Now, I’ll take a break from this and return later.

Came back and knocked out a repair item. And here it is sitting in a corridor in all of its green glory:

I also set up the GameObject container “RepairItems” in the Unity project and added 7 of these Repair Items as children beneath it. All I need is one model for now to move forward. Another time I will knock out a couple more shapes. Then I positioned the items in the level (with none actually sitting in corridors… they are hidden around the map).

This is how it will work. For this level only 3 of these repair items will be needed. The CollectibleManager in the initialize phase will randomly select 3 of these to activate. The rest will remain inactive and not come into play. As you can see this is a variation of my original plan of designing 2 to 3 positions for each repair item; yet it accomplishes the same basic purpose in a pretty straightforward manner.

Then I added the CollectibleType enumeration (not sure if I already showed the Collectible state enum but I included it in the screenshot too):

Next, I updated the CollectibleObject container class adding CollectibleType eType

Okay, that’s 5/8 of my tasks completed already. Seems like a great time to take a break. I’ll probably return later. If not, then I will return tomorrow.

…tick tock…

Okay, just updated the WorldQueryManager and CollectiblesManager. That makes 7/8 of the tasks complete.

That’s all for tonight.


April 29, 2016

My workweek has ended. Hip Hurrah! 🙂

Updated the CollectibleObject, EnemyObject, etc to have a new public property TransformID which holds the value returned by an object’s transform.GetInstanceID(). I was just getting this via object transform.GetInstance() but as much as it is needed (being in essence the primary ID of an object in Unity) it just makes sense to me to get this ID during initialization and store it so it is always readily available.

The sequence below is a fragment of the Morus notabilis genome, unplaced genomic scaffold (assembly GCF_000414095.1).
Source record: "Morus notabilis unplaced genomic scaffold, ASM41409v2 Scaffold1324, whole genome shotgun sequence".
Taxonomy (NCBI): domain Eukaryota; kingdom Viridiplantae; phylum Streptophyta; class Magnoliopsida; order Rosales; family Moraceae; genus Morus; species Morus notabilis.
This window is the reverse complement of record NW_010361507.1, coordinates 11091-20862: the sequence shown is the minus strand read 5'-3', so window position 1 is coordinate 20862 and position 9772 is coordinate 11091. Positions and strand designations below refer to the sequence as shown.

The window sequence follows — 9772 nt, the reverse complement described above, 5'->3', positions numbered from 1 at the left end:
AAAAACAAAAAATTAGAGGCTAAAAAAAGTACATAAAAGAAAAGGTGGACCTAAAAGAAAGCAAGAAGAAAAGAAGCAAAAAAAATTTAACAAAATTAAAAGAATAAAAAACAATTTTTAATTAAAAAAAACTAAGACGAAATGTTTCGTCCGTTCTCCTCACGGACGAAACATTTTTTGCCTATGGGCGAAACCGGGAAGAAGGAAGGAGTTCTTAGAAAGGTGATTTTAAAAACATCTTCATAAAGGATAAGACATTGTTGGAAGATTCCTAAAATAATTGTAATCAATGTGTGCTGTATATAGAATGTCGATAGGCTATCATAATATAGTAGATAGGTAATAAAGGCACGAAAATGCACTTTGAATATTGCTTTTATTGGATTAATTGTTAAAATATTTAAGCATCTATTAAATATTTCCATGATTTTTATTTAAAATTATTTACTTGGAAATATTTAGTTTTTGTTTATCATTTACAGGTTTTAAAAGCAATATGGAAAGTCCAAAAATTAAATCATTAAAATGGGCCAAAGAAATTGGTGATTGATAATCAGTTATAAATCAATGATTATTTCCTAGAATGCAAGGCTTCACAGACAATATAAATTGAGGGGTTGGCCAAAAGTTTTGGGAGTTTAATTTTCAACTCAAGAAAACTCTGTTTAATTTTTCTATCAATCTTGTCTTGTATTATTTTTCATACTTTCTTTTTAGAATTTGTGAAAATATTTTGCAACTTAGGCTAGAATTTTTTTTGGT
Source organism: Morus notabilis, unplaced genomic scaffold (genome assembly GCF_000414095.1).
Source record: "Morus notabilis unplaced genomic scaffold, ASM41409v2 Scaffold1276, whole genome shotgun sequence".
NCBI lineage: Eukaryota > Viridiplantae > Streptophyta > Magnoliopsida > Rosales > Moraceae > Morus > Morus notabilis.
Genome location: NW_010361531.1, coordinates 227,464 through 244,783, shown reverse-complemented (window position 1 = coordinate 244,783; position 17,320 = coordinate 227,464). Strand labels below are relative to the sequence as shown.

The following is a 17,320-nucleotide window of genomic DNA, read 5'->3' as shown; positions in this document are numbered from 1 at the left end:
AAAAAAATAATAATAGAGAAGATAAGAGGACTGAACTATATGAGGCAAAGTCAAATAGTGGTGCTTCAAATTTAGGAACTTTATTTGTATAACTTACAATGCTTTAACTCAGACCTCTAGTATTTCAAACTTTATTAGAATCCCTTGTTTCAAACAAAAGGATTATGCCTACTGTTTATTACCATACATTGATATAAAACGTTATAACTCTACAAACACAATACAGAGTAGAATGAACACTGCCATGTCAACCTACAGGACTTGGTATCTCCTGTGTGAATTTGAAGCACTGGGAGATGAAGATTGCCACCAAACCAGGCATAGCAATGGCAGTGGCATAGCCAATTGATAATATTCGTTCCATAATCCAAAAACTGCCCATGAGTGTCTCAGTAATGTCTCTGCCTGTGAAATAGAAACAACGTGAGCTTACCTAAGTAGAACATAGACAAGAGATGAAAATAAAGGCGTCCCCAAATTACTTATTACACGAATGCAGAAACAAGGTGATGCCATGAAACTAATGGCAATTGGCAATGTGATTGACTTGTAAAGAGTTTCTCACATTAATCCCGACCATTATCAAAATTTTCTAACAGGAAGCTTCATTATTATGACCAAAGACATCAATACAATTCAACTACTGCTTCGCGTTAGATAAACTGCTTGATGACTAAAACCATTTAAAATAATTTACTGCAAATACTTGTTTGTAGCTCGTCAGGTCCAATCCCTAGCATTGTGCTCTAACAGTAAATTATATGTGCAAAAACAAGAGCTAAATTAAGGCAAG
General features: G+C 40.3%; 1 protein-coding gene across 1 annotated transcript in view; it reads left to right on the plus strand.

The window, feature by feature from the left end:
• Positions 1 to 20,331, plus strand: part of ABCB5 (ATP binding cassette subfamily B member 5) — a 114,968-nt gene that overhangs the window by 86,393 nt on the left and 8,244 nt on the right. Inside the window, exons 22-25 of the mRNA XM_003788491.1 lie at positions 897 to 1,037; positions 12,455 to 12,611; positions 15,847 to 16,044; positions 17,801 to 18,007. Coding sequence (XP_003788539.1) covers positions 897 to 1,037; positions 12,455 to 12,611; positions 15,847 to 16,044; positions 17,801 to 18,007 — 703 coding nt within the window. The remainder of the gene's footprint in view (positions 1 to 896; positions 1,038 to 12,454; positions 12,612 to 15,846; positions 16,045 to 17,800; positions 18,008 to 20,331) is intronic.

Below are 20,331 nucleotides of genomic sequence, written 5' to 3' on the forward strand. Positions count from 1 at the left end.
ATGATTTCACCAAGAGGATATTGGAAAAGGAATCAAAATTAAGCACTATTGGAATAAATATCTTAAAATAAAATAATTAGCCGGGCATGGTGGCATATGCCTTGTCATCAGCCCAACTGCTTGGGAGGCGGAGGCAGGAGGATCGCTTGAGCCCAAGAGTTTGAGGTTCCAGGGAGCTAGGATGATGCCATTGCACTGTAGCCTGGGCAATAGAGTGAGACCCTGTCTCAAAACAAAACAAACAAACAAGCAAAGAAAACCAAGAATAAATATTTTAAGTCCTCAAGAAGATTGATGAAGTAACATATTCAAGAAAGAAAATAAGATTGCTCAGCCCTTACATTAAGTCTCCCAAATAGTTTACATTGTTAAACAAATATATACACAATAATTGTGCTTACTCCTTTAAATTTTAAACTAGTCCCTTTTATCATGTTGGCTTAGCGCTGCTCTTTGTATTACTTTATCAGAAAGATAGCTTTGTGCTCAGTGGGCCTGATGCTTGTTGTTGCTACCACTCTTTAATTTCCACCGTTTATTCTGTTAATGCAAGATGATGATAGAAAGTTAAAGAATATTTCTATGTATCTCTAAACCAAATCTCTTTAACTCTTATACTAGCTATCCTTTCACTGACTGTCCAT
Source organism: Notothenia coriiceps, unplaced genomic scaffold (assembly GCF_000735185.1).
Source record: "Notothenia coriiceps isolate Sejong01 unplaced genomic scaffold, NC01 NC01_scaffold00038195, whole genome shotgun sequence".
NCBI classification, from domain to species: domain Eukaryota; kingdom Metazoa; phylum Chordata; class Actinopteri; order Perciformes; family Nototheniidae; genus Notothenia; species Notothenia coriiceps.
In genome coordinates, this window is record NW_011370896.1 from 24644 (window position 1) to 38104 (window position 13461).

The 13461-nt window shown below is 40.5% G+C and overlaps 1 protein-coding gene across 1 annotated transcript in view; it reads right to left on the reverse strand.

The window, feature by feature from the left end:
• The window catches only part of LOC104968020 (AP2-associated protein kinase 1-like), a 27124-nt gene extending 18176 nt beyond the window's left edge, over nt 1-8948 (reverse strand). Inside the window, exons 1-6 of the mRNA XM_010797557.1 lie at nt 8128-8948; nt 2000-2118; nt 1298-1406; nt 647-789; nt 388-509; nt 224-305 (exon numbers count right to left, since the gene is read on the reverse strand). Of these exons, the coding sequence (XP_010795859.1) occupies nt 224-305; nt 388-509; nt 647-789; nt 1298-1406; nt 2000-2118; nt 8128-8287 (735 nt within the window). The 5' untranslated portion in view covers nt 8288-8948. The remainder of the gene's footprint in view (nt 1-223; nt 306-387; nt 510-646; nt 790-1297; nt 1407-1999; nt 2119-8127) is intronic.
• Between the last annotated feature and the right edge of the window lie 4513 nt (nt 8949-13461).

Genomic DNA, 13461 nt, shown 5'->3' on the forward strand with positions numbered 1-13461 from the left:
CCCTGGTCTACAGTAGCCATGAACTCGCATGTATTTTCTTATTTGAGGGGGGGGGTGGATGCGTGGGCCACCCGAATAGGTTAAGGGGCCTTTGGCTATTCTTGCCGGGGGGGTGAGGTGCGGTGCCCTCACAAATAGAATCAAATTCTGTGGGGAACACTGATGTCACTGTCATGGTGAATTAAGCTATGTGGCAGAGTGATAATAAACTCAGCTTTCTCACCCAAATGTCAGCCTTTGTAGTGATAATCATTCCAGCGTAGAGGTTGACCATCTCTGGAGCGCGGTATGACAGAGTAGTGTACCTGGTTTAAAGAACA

Then I updated my ScanResultInfo class adding TargetTransformID. Not sure if I ever mentioned this. All of the various scanning methods inside my WorldScanningManager populate and return a ScanResultInfo object. These are actually included inside the WorldScanningManager class at the top:

Updated my CollectibleType enumeration adding None = -1. This is something I commonly do but I hadn’t done it yet up til now.

Updated my CollectibleManager adding public CollectibleType PlayerCollectsItem(int TransformID) that searches the list of collectibles for a match of the passed in TransformID. If found, and if the collectible is WaitingToBeCollected… the collectible is deactivated and the type of the collectible is returned.

Updated my PlayerManager adding a new CollectItems method that uses the WorldScanningManager.ScanForCollectible method I added last night.

Putting all of this together and now collectibles are implemented as far as initialization, being active in the game world, being collected and the type identified so they can be added to the player’s inventory. At this point, there is no inventory but there will be in time.

Look… a Repair Part was hidden over yonder:

My list of objectives are complete. I will need to make a new list if I decide to do more work later tonight. 🙂